My scout sent me an image of this unusual pair of vise-grips/locking pliers. She quizzed me on why they look so different from other locking pliers on the market:
It looks expensive and very purposefully designed, and the jaws are obviously meant to hold a specific object, as opposed to being general-purpose. But why is there a hexagonal threaded sleeve replacing the knurled knob and mostly enclosing the exposed threads that we typically see? Is that easier to turn with gloves on? Is this designed for some special climate?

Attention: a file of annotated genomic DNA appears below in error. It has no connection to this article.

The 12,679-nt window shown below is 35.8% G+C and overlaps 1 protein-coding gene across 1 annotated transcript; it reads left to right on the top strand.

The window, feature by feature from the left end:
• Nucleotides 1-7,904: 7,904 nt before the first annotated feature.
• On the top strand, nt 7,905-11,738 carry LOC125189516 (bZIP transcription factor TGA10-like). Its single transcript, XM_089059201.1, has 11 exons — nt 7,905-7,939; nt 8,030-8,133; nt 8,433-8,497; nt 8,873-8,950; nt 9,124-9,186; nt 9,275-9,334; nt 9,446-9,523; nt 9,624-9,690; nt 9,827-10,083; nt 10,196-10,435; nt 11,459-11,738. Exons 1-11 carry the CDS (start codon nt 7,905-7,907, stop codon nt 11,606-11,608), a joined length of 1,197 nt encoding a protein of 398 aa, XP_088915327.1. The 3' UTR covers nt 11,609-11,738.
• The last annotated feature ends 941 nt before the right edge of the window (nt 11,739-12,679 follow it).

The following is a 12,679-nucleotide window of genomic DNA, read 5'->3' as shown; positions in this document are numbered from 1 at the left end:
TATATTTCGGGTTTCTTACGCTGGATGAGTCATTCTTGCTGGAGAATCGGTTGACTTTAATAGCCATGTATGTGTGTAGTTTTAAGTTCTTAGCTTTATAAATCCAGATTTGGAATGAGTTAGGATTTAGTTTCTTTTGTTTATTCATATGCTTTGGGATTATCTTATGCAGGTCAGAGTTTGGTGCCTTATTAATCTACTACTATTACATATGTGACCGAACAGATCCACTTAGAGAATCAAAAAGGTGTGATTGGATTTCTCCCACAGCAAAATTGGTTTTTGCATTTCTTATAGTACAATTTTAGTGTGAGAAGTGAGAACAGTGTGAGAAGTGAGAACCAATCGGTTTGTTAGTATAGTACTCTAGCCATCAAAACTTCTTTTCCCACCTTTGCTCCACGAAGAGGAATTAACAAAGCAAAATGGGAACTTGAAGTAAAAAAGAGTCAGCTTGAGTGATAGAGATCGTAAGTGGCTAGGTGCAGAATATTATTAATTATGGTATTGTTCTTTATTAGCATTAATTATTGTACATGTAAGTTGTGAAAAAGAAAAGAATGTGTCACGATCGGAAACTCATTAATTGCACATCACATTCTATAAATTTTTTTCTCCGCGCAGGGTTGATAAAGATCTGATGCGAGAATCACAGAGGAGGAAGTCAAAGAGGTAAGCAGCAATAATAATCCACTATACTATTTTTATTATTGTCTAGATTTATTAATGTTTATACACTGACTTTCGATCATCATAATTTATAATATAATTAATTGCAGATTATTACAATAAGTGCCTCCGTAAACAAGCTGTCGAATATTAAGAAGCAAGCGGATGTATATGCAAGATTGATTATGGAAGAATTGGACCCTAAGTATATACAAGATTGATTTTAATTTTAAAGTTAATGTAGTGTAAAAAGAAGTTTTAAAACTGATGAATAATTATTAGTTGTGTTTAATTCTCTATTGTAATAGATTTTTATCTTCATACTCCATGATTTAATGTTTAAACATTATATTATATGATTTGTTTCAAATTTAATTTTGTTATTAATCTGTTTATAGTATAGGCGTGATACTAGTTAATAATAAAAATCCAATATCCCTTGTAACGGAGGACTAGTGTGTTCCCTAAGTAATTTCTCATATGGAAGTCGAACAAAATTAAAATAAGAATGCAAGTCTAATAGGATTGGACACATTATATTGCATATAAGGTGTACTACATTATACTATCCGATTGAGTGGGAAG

In the end I couldn't guess what the application was, and she sent the link. These are made by Parshwa Corporation, an India-based manufacturer of orthopedic surgical instruments. I guess the sleeker surfaces of the tool's components make it easier for the autoclave to do its thing. And it's a great example of how form-follows-function has accidentally yielded an unintentionally beautiful object.
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